USApp Managing Editor, Chris Gilson, looks at the week in U.S. state blogging. Click here for our weekly roundup of national blogs.
This week Daily Kos has two interesting stories from New Jersey. First, up they say that the Governor of the Garden State, Chris Christie, is taking aim at his ‘favorite target’, the state’s workers, by reducing a scheduled payment to the state pension fund from $1.6 billion to $696 million. They say that he is taking money away from public workers, when he could be taxing the wealthy a small amount more. On Tuesday, they look at New Jersey’s Republican primary for the state’s 3rd Congressional District. They say that the state’s Democratic Party is ‘meddling’ in the primary race by attacking both GOP candidates in this week’s primary, subtly encouraging voters to choose Steve Lonegan, as the Democratic candidate, Aimee Belgard, has more chance of beating him than rival Tom MacArthur in the open seat.
Moving to the Empire State, in New York this week, Capitol Confidential reports that GOP gubernatorial candidate Rob Astorino has stated that if elected, he would send a bill to the state legislature that would seek eight-year term limits for elected officials, in order to encourage ‘new faces and fresh ideas’.
On Sunday, Pennsylvania’s raging chicken press reports that State Senator John Eichelberger recently commented that fellow Republican Mike Fleck, one of only two openly gay representatives in the legislature, and currently worried that he may lose his seat, would not be in difficulty if he had not revealed his sexuality.
In Rhode Island, Nesi’s Notes looks at the history of the Rhode Island economy, saying that the state’s current difficulties are reminiscent of those experienced in the Ocean State for most of the 20th century.
On Sunday in Vermont, VT Digger reports that the Green Mountain State’s Republican Party is gearing up for a ‘ground war’ with the state’s Democrats, and are running 74 candidates (36 are new), in an attempt to retake the Statehouse this fall. They say that Democrats have held a 2/3 majority of the Vermont House since 2009, and that the GOP will focus on high property taxes on the failures of the state’s Obamacare health insurance system.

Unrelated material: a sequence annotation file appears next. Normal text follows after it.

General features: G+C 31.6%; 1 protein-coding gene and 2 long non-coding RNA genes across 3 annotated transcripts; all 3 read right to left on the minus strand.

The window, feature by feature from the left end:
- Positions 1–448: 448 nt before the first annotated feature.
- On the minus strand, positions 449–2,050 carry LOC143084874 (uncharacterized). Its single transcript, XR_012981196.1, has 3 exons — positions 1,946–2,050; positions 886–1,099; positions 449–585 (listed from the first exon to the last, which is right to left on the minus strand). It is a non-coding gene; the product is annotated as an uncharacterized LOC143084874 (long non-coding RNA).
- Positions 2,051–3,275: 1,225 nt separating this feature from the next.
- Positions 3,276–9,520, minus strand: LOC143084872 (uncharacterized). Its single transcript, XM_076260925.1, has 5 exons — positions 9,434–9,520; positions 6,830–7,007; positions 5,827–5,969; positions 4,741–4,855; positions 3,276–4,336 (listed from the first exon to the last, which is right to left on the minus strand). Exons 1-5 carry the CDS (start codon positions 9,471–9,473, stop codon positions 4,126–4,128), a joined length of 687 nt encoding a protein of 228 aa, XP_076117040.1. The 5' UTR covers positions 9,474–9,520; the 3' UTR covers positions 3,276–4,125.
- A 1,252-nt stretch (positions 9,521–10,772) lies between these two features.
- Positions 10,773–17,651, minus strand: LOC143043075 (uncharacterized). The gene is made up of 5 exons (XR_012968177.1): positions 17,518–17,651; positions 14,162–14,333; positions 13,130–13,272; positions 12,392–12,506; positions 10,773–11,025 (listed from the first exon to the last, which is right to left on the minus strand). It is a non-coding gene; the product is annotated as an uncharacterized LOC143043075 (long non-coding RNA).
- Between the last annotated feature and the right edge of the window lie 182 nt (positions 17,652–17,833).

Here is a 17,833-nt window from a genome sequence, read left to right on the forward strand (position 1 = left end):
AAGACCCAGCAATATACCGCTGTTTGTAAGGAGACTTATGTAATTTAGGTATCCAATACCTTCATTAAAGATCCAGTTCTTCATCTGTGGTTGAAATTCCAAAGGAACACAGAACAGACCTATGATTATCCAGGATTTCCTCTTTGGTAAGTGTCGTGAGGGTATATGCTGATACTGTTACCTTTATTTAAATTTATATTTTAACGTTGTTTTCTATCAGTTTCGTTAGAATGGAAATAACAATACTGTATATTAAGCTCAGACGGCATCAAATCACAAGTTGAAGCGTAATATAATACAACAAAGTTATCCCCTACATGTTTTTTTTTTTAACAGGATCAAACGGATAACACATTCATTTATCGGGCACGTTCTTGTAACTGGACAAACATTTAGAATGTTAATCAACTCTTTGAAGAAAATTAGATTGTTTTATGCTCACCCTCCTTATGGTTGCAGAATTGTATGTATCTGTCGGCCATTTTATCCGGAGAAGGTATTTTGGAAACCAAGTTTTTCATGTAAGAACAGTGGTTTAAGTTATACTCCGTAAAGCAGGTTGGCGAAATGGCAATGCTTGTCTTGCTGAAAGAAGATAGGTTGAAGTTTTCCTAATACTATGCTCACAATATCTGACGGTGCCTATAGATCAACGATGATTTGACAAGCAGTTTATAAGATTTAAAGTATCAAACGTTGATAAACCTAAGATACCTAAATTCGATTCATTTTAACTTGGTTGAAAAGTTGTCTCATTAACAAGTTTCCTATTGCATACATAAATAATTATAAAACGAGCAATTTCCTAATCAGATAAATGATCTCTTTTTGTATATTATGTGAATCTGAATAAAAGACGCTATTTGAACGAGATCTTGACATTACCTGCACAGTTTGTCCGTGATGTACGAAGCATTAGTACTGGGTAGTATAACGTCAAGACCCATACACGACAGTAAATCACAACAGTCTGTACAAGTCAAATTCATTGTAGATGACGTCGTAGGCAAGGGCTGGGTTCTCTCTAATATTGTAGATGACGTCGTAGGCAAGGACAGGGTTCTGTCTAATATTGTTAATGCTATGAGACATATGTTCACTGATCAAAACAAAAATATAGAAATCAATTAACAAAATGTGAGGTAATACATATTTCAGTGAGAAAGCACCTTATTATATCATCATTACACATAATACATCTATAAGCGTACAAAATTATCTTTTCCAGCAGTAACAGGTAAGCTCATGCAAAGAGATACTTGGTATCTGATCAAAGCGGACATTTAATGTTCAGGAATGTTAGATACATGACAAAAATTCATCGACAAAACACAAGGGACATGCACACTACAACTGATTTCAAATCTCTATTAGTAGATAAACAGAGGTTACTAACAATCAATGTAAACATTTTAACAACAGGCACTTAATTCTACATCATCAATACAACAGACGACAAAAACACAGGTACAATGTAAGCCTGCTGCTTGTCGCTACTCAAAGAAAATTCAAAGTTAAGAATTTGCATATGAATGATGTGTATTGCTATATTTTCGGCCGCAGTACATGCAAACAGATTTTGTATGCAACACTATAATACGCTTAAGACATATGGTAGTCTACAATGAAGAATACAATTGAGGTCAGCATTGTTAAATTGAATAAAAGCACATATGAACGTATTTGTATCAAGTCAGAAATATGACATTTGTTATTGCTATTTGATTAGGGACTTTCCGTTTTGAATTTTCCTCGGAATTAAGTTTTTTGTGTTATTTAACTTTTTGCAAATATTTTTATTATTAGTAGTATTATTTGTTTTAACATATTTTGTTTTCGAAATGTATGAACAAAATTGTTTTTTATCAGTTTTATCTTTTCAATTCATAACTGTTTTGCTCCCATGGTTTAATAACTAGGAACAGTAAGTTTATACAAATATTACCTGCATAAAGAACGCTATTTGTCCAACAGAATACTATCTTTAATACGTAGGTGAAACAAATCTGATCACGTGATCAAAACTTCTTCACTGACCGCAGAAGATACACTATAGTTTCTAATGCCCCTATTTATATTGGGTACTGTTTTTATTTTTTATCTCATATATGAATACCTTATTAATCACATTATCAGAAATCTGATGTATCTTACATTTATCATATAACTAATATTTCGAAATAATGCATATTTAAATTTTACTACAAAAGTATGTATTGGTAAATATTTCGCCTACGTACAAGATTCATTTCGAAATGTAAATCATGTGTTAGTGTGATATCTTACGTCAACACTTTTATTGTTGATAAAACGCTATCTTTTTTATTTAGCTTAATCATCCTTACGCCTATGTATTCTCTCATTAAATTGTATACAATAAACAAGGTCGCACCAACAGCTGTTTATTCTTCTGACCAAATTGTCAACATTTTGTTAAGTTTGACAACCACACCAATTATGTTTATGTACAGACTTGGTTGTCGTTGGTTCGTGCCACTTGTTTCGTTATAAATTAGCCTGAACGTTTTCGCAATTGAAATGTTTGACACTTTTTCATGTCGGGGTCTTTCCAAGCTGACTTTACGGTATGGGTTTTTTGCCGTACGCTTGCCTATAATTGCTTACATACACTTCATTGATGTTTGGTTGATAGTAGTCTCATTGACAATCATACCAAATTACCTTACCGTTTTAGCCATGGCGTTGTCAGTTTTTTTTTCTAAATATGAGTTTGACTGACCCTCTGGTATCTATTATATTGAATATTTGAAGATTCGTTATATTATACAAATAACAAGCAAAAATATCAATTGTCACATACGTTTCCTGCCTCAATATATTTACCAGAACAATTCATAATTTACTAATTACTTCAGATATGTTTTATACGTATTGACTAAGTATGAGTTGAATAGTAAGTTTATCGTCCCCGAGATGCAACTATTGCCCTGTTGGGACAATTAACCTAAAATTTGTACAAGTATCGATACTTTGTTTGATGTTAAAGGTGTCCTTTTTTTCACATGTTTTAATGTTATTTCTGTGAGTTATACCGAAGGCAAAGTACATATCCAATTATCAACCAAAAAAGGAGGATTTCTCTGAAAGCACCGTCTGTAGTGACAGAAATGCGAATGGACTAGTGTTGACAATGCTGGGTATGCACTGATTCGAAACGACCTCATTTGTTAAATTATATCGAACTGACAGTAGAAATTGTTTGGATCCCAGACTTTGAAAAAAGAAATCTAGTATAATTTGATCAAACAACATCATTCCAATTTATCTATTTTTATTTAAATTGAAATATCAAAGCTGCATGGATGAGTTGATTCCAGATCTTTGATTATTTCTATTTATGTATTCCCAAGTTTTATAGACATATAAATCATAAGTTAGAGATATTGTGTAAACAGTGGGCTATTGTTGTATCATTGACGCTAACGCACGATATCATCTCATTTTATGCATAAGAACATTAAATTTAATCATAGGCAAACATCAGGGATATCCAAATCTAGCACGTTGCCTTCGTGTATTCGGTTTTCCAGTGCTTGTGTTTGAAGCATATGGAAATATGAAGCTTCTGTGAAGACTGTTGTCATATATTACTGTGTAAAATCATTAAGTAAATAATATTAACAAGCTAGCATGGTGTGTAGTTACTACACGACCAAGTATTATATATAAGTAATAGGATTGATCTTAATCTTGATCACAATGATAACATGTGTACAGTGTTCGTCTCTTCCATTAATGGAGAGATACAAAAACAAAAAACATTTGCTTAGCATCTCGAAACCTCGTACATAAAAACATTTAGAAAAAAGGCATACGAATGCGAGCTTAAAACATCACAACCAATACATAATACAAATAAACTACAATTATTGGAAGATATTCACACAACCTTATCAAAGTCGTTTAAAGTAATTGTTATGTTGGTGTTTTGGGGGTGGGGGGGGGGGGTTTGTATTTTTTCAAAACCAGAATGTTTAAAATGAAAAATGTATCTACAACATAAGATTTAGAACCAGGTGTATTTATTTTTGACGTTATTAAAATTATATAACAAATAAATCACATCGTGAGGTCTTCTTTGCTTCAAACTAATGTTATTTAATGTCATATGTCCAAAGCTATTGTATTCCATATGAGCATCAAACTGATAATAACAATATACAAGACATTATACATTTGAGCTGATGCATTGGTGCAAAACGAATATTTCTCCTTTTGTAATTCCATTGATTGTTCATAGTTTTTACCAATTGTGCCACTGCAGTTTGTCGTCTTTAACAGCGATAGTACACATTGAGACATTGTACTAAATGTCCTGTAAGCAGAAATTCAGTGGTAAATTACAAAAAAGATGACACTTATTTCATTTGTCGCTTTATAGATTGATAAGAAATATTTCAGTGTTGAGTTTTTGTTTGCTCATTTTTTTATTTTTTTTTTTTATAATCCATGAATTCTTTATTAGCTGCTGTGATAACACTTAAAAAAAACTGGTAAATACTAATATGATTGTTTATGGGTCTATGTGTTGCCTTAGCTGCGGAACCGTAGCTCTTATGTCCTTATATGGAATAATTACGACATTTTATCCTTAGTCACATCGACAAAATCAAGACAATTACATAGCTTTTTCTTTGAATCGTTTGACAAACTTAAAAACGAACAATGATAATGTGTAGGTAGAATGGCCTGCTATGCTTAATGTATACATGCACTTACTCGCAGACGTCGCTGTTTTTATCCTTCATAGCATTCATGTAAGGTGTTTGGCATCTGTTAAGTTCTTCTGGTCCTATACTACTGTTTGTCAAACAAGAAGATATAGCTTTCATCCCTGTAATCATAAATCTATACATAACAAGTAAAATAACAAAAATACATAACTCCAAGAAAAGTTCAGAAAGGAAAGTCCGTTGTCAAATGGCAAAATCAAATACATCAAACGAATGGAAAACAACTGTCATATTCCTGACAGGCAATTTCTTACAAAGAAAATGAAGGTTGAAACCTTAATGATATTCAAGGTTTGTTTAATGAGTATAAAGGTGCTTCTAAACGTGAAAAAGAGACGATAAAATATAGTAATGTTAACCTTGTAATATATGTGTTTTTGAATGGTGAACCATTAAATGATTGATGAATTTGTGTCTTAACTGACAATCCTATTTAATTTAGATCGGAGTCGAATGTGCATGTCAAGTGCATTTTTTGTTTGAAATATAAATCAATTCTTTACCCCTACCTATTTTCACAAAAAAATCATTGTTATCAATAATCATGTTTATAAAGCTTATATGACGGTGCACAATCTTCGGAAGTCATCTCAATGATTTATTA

Daily Kos reports that late last week a Republican member of Virginia’s state house wants to impeach the Old Dominion State’s Attorney General, Mark Herring, for his refusal to defend the state’s same-sex marriage ban. They say that most Virginia Republicans have little interest in impeaching an attorney general who is following through on his campaign promises and doing something that is being done in several other states. Staying in Virginia, Decision Virginia reports on Thursday that the state is still approaching an unprecedented government shutdown, and that more than 100,000 state workers would be left without paychecks if the budget battle is not resolved within the next thirty days.
Moving south to South Carolina, Informed Comment reports that the president of a bible college was charged last week with treating foreign students essentially as slaves, by forcing them to work with little or no pay.
Tennessee Watchdog warns this week that the state’s Democrats have a history of using partisan politics to keep the state’s judiciary under their control. They say that Democrats are using the unproven threat of the GOP making use of outside money to help their campaign in order to fundraise for themselves.
On Tuesday, Daily Kos reports that the Supreme Court ruled this week that Florida could no longer use specific IQ scores to determine whether or not their mental capacities were high enough for them to be executed.
This week RedState says that in Texas, things are looking ‘pretty grim’ for the opponents of the Tea Party, after GOP primaries that saw conservative candidates beat establishment Republicans, were held in the Lone Star State. They also write that 740,000 turned out for the GOP runoff, while 180,000 did for the Democrats’ runoff. Still in Texas, Burnt Orange Report writes on Thursday that the two candidates for the Texas governorship, Democrat State Senator, Wendy Davis and Attorney General Greg Abbott, have agreed to two debates. They say that this follows Davis’ proposal for six debates, which Abbott swiftly declined.